The Australian offers a surprise Newspoll with the two-preferred vote exactly where their accurate pre-election poll had it: 50-50. However, both major parties are down on the primary vote Labor to 34 per cent, compared with 36.4 per cent at the pre-election poll and 38.0 per cent at the election, and the Coalition parties to 41 per cent, compared with 43.4 per cent and 43.6 per cent. The Greens are on 14 per cent, compared with 13.9 per cent and 11.8 per cent. Tony Abbott has dropped three points on preferred prime minister to 34 per cent, with Julia Gillard steady on 50 per cent. If nothing else, two 50-50 polls in 24 hours provide a nice rejoinder to the fresh-election-now lobby.
The latest Essential Research survey has the two parties locked together on 50-50, suggesting Labor has not received a dividend from its success in forming a minority government. The more recent part of the rolling two-week survey was conducted from last Tuesday, when the rural independents’ made their announcements, until yesterday, and it has dragged Labor down from the 51-49 recorded in the previous survey. However, the primary vote figures suggest there is unlikely to have been much in it either way: the Coalition is up a point to 44 per cent and Labor steady on 39 per cent, with the Greens down a point to 10 per cent. Approval or disapproval of the independents’ decision was predictably split on party lines, for a total of 41 per cent approve and 45 per cent disapprove. Respondents were asked to rate the performance of the parties since the election and for some reason the Coalition rated better than Labor, recording a net positive rating of 9 per cent compared with 4 per cent for Labor. However, Julia Gillard was thought to have shown more leadership abilities during the period since the election than Tony Abbott, 47 per cent to 35 per cent. Forty-five per cent of respondents rated the increased strength of the Greens as good for Australia against 38 per cent bad, which goes against other polling conducted earlier. Conversely, 44 per cent agree the independents will hold too much power, with only 36 per cent disagreeing.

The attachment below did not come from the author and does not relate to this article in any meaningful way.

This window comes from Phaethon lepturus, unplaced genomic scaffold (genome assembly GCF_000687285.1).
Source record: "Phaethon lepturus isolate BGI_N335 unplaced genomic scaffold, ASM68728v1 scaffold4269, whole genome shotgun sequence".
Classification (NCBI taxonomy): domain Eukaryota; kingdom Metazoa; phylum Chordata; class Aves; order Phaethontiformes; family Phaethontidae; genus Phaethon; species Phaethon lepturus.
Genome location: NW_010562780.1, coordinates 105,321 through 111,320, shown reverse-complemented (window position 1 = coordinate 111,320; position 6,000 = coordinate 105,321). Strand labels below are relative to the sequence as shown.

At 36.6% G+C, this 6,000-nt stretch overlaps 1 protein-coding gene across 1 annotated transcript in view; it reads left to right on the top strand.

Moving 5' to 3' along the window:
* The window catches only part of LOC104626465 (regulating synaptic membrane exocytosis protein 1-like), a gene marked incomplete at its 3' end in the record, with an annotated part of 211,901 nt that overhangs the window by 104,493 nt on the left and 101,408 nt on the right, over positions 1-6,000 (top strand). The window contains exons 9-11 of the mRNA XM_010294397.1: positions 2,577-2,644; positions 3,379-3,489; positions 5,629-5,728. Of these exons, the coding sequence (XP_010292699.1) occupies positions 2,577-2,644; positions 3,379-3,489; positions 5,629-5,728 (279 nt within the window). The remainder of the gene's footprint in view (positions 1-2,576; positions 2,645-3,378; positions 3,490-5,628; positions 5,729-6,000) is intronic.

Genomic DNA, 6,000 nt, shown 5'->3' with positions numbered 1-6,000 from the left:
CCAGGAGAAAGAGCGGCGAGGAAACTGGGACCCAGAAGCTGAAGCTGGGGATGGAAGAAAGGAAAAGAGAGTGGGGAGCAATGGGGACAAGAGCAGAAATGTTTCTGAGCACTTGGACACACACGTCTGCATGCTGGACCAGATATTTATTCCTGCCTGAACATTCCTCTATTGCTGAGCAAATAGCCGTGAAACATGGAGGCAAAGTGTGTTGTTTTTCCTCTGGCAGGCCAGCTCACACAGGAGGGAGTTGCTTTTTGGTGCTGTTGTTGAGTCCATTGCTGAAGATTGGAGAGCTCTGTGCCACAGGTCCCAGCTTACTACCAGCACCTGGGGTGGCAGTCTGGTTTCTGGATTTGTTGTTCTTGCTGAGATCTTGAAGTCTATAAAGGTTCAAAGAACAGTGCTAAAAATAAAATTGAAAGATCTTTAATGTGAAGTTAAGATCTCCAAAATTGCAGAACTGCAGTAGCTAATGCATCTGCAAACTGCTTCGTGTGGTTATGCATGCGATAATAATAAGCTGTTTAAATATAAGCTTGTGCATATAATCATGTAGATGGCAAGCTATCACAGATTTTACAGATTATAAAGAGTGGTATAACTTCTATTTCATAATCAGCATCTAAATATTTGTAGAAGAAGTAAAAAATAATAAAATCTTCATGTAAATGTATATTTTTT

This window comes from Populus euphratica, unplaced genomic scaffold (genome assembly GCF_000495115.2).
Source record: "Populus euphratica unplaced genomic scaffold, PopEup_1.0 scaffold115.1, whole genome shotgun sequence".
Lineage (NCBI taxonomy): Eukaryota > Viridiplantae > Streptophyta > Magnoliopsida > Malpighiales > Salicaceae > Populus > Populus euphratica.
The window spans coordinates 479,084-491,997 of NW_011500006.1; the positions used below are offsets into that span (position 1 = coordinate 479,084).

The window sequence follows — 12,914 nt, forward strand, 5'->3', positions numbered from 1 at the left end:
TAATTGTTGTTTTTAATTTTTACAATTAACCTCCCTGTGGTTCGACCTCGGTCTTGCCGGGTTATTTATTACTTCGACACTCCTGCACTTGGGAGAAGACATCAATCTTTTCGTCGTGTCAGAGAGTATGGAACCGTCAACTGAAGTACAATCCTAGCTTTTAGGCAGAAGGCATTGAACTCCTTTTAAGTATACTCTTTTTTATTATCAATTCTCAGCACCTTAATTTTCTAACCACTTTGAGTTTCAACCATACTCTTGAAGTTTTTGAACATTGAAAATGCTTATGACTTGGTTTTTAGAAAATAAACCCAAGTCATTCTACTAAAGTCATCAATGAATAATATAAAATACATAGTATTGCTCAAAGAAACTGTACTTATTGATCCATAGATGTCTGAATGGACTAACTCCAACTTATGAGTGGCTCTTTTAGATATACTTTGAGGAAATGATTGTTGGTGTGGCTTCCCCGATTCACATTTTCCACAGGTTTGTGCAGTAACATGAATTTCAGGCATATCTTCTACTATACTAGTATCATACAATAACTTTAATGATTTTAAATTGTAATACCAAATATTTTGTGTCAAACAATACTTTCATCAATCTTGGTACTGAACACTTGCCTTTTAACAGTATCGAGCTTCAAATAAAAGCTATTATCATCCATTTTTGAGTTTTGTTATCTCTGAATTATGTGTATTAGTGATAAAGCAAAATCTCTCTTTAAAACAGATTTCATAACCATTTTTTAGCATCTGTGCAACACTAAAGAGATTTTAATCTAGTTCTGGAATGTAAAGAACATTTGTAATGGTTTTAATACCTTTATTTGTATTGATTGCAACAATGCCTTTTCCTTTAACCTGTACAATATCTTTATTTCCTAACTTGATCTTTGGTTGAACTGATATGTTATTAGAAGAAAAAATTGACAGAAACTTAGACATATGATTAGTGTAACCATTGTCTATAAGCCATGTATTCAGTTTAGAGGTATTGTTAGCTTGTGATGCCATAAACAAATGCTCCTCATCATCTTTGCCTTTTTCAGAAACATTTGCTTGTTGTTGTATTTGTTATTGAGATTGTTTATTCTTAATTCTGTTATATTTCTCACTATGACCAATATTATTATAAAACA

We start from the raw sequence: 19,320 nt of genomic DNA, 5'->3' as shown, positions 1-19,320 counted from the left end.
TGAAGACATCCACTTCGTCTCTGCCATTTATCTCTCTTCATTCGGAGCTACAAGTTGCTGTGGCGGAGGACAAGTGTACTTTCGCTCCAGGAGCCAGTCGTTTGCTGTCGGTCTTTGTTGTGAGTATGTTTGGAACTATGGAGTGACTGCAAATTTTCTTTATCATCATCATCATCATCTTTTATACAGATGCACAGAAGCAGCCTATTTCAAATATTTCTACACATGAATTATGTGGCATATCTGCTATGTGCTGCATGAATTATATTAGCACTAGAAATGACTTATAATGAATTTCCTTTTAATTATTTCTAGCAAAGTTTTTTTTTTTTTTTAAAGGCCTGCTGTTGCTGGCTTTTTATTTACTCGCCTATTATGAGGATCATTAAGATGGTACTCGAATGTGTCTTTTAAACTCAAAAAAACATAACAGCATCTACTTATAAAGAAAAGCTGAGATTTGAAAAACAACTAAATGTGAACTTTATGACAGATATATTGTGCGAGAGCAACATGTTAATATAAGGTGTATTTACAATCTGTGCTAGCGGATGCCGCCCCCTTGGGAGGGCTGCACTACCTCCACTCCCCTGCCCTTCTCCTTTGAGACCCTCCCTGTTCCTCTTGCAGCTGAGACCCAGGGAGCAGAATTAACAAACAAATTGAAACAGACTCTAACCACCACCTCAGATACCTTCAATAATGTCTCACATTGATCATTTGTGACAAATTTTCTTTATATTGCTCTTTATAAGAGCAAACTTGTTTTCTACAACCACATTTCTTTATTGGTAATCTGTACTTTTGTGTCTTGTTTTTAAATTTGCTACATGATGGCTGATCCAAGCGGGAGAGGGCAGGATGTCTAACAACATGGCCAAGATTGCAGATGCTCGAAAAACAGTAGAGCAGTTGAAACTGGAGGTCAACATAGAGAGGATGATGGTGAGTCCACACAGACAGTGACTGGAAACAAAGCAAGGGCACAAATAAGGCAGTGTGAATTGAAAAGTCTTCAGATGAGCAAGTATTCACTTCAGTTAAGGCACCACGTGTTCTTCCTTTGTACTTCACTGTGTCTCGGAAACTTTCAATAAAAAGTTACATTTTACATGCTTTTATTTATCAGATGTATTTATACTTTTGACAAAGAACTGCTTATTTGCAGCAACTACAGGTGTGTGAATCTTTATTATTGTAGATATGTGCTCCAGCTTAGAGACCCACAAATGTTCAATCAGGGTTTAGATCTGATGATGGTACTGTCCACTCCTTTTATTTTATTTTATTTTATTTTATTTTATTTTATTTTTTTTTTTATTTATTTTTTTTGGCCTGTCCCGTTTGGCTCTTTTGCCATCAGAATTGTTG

Anna Bligh has raised the prospect of a return to compulsory preferential voting in Queensland, with The Australian reporting the matter is likely to be considered by a (Labor-dominated) parliamentary committee. Bligh notes concerns that the operation of different systems at state and federal level causes confusion and a higher informal vote, and it is indeed the case that the optional preferential states of New South Wales and Queensland generally have a slightly higher informal rate at federal elections than other states. However, that hasn’t been the case this time in Queensland the informal vote was 5.45 per cent, against 5.55 per cent nationally (the national total admittedly having been pulled up by a 6.82 per cent rate in New South Wales). It is clear that Labor’s sudden enthusiasm for compulsory preferential in Queensland is due to their parlous electoral position, and the very high likelihood they will bleed votes to the Greens that might not return to them, as they mostly did at the federal election. As an opponent of electoral compulsion in all its forms, I would much sooner the confusion be resolved by a move to optional preferential voting at federal level though Labor is most unlikely to be keen on this, as it would have cost them three seats at the federal election. UPDATE: As Kevin Bonham correctly notes in comments, it would also have saved them Denison. Note that Peter Brent at Mumble has expressed sentiments almost identical to my own.
A by-election looms in the Western Australian state seat of Armadale, which Alannah MacTiernan vacated to make her failed run for Canning. Armadale is Labor’s safest seat, and the by-election will not be contested by the Liberals. Labor’s candidate is Tony Buti, a law professor at the University of Western Australia. Also in the field are Owen Davies for the Greens, Jamie van Burgel for the Christian Democratic Party and independent John D. Tucak, who polled 298 votes as an upper house candidate in 2008. The by-election will be held on October 2.
Another by-election following from the federal election is for the Brisbane City Council ward of Walter Taylor, vacated by newly elected Ryan MP Jane Prentice. Emma Chalmers of the Courier-Mail reported on August 18 that even before his defeat in Ryan, dumped Liberal Michael Johnson was sizing up the seat. The Liberal National Party will hold its preselection tomorrow. The by-election will be held on October 23.